Christianity in Jharkhand

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Christians are an ethno-religious community residing in the Indian state of Jharkhand. As per 2011 Census of India, 4.3% of people in Jharkhand are Christians.[1] Christians are majority in Simdega district of Jharkhand.[2]

History[edit]

Christianity is a minority religion in Jharkhand, a state of India. Most people in Jharkhand are follower of Sarnaism & Hindus. Jharkhand is known for tribals such as Munda, Santhal, Oraon, Kharia people, & Gond. A Roman Catholic Archdiocese of Ranchi exists. St. Mary's Cathedral in Ranchi has been a cathedral since 1909.[3] The Church of North India has a Diocese of Chota Nagpur with a seat at Ranchi. The Church of North India has a St. Paul's Cathedral in Ranchi.[4] Gossner Theological College is in Jharkhand. Many Munda & Kharia are Christians.[5] The then pope visited Ranchi in 1986.[6] The Gossner Evangelical Lutheran Church in Chotanagpur and Assam has its seat in Ranchi.[7] Dhanbad has Oriental Orthodox Churches.[8] Christian missionaries arrived in today's Jharkhand in 1845.[citation needed]

Pre-migration era[edit]

By the year 1765 Britishers were successful in their military mobilization to bring Santhal Pargana under British rule. After this conquest the British colonial planters in India as indentured tribal people of the Chota Nagpur Plateau region into Northeast India about 150 years ago for the purpose of being employed in the tea gardens industry as workers and came to be known as Tea tribes. These tribals were influenced by the Christian missionaries who came along with the British. These Christian missionaries worked for the improvement standard of living and providing education to the children of the tribals by offering money & materials to poor hindu people. Nearly 15 decades later missionaries from Germany left started their voyage to India in 1844 and reached Kolkata (formerly Calcutta) in 1845. These missionaries were initially heading for Mergui in Myanmar (formerly Burma) in view of preaching the Christian faith among the Karen people or in the areas located in the footsteps of the Himalayas. However, on meeting some people from Ranchi, they changed their plan and headed for Chhotanagpur and its main town, Ranchi. They reached Ranchi on 2 November 1845 and camped on, what is now known as, the 'Bethesda Ground' in Ranchi.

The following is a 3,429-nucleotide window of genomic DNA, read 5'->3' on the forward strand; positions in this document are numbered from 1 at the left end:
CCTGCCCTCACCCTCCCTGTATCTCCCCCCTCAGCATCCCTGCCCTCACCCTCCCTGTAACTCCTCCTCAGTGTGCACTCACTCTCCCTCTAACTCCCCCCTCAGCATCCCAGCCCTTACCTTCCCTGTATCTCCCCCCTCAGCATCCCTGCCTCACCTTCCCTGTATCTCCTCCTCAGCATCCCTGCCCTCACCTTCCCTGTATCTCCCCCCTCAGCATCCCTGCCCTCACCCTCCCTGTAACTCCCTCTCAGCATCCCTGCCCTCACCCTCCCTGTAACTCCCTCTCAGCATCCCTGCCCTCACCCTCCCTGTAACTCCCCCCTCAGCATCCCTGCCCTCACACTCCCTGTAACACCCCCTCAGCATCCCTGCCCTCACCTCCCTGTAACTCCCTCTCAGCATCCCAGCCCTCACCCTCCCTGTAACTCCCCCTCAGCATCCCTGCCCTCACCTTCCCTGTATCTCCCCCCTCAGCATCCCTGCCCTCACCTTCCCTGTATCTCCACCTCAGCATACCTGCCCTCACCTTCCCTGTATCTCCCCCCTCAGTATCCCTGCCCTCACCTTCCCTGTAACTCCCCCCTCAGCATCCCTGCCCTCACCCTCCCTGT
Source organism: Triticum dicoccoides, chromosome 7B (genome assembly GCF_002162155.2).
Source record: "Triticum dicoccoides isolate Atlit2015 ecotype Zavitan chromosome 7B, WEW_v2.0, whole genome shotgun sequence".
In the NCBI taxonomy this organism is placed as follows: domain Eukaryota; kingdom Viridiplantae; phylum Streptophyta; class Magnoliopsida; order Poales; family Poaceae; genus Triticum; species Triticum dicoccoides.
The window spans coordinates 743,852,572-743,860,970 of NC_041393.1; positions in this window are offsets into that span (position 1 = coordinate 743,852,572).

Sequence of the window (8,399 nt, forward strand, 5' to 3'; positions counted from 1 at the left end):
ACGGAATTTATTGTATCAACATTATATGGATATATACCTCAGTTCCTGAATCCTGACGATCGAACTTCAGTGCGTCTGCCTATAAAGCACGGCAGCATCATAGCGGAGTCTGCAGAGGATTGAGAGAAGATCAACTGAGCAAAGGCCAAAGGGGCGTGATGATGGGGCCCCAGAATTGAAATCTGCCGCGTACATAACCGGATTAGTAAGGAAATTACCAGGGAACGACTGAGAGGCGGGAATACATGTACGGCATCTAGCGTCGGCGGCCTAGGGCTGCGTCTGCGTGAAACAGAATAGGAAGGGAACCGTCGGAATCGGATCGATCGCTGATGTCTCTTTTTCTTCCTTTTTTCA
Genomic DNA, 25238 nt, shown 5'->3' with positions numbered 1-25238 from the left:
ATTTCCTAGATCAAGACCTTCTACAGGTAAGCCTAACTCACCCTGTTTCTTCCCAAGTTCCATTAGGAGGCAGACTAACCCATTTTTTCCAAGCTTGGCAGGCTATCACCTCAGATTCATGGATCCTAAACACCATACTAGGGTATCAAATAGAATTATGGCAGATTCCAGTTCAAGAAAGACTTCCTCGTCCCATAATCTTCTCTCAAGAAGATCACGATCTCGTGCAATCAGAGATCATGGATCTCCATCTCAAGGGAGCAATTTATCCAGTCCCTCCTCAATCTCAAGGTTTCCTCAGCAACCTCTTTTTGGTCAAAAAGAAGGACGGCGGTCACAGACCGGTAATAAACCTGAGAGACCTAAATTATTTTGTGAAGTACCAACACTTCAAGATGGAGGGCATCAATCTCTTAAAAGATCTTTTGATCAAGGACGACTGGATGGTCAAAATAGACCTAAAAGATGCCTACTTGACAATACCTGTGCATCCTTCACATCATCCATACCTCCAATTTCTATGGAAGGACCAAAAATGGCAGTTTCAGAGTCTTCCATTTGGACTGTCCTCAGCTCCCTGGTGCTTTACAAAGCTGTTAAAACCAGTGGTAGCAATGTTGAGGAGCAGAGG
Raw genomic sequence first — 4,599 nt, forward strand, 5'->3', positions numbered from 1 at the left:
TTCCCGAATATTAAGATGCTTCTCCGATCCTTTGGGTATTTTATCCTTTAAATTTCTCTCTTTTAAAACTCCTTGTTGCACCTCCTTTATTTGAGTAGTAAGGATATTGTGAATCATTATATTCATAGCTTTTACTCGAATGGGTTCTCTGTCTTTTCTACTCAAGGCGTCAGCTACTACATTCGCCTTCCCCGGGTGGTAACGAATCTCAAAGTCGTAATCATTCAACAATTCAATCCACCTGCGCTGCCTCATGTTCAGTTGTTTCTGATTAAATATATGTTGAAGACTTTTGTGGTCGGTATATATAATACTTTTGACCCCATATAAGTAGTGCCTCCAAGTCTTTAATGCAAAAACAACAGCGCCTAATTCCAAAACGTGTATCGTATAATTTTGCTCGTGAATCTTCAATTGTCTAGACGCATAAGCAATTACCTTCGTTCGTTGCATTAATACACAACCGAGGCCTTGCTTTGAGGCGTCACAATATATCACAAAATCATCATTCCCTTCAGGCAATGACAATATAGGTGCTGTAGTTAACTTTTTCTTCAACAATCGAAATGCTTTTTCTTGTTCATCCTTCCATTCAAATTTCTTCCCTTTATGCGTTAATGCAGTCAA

Post-migration era[edit]

After India got independent the missionaries who remained in post Independence worked for the improvement standard of living and providing education to the children of the tribals. Evidently many of the tribals emerged as sportsman especially in the game of hockey and football. [9] Even the present Prime Minister of India Jawaharlal Nehru in his Discovery of India acknowledges the contribution of the early missionaries for development of tribals dialect stating that

"even laboured at the dialects of the primitive hill and forest tribes. . . . [10]

Culture[edit]

Jharkhandi tribal Christian culture retains that of tribal culture in areas such as dress and cuisine. Many Jharkhandi tribal Christians maintain the tribal customs of decoration of brides and grooms with turmeric.[citation needed]

Churches and ministry[edit]

Source:[11][12]

References[edit]

  1. ^ [http://www.census2011.co.in/census/state/jharkhand.html Jharkhand Population Sex Ratio in Jharkhand Literacy rate data
  2. ^ Simdega District Population Census 2011, Jharkhand literacy sex ratio and density
  3. ^ http://www.vikasmaitri.org/churches.htm
  4. ^ http://www.vikasmaitri.org/churches.htm
  5. ^ http://www.suedasien.info/laenderinfos/465
  6. ^ "Archived copy". Archived from the original on 2010-12-17. Retrieved 2011-04-03.
  7. ^ http://www.vikasmaitri.org/churches.htm
  8. ^ http://orthodox-world.org/world_index.php?country=India&state=Jharkhand&city=Dhanbad&type=Church
  9. ^ https://www.ucanews.com/story-archive/?post_name=/2004/12/09/successful-tribals-acknowledge-jubilee-dioceses-help&post_id=25064
  10. ^ https://www.encyclopedia.com/international/encyclopedias-almanacs-transcripts-and-maps/christian-impact-india-history
  11. ^ World Christian Encyclopedia , Second edition, 2001 Volume 1, p. 369
  12. ^ http://www.mennonitechurch.ca/news/releases/2009/03/Release05.htm